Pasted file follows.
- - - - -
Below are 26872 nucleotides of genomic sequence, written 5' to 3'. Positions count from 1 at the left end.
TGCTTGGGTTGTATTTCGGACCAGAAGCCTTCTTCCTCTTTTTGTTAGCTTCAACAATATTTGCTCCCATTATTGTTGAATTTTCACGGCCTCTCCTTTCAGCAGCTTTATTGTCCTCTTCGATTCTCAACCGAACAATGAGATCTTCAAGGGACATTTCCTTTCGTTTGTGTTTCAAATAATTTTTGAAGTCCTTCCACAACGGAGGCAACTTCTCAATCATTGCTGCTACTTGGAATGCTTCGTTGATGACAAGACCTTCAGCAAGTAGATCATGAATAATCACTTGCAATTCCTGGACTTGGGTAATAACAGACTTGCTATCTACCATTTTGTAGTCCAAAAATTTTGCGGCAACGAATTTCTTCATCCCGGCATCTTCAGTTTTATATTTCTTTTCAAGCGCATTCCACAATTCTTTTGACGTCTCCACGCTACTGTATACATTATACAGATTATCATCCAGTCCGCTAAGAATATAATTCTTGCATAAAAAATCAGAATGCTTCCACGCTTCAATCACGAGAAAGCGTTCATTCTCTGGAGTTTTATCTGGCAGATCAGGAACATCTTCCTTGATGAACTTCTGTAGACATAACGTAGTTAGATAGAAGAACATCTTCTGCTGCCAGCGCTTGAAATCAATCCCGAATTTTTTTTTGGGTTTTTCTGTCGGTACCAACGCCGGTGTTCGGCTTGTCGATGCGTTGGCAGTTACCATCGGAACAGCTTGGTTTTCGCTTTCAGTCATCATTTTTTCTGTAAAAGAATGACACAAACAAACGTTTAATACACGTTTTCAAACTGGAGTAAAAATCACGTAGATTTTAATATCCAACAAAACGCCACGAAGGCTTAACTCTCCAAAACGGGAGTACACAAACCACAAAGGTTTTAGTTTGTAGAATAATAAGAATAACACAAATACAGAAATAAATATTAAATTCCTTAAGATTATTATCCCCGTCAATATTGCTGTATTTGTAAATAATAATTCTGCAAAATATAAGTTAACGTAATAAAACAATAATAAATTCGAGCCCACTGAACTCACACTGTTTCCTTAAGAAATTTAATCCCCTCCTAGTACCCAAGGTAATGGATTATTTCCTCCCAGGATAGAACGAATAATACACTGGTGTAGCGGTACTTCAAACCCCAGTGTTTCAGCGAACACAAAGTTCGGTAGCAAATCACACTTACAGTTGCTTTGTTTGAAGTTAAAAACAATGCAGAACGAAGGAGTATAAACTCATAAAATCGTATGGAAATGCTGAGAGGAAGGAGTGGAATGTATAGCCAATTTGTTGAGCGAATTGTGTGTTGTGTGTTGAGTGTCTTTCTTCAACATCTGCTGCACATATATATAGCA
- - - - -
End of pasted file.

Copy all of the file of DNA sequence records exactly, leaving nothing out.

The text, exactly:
Below are 26872 nucleotides of genomic sequence, written 5' to 3'. Positions count from 1 at the left end.
TGCTTGGGTTGTATTTCGGACCAGAAGCCTTCTTCCTCTTTTTGTTAGCTTCAACAATATTTGCTCCCATTATTGTTGAATTTTCACGGCCTCTCCTTTCAGCAGCTTTATTGTCCTCTTCGATTCTCAACCGAACAATGAGATCTTCAAGGGACATTTCCTTTCGTTTGTGTTTCAAATAATTTTTGAAGTCCTTCCACAACGGAGGCAACTTCTCAATCATTGCTGCTACTTGGAATGCTTCGTTGATGACAAGACCTTCAGCAAGTAGATCATGAATAATCACTTGCAATTCCTGGACTTGGGTAATAACAGACTTGCTATCTACCATTTTGTAGTCCAAAAATTTTGCGGCAACGAATTTCTTCATCCCGGCATCTTCAGTTTTATATTTCTTTTCAAGCGCATTCCACAATTCTTTTGACGTCTCCACGCTACTGTATACATTATACAGATTATCATCCAGTCCGCTAAGAATATAATTCTTGCATAAAAAATCAGAATGCTTCCACGCTTCAATCACGAGAAAGCGTTCATTCTCTGGAGTTTTATCTGGCAGATCAGGAACATCTTCCTTGATGAACTTCTGTAGACATAACGTAGTTAGATAGAAGAACATCTTCTGCTGCCAGCGCTTGAAATCAATCCCGAATTTTTTTTTGGGTTTTTCTGTCGGTACCAACGCCGGTGTTCGGCTTGTCGATGCGTTGGCAGTTACCATCGGAACAGCTTGGTTTTCGCTTTCAGTCATCATTTTTTCTGTAAAAGAATGACACAAACAAACGTTTAATACACGTTTTCAAACTGGAGTAAAAATCACGTAGATTTTAATATCCAACAAAACGCCACGAAGGCTTAACTCTCCAAAACGGGAGTACACAAACCACAAAGGTTTTAGTTTGTAGAATAATAAGAATAACACAAATACAGAAATAAATATTAAATTCCTTAAGATTATTATCCCCGTCAATATTGCTGTATTTGTAAATAATAATTCTGCAAAATATAAGTTAACGTAATAAAACAATAATAAATTCGAGCCCACTGAACTCACACTGTTTCCTTAAGAAATTTAATCCCCTCCTAGTACCCAAGGTAATGGATTATTTCCTCCCAGGATAGAACGAATAATACACTGGTGTAGCGGTACTTCAAACCCCAGTGTTTCAGCGAACACAAAGTTCGGTAGCAAATCACACTTACAGTTGCTTTGTTTGAAGTTAAAAACAATGCAGAACGAAGGAGTATAAACTCATAAAATCGTATGGAAATGCTGAGAGGAAGGAGTGGAATGTATAGCCAATTTGTTGAGCGAATTGTGTGTTGTGTGTTGAGTGTCTTTCTTCAACATCTGCTGCACATATATATAGCA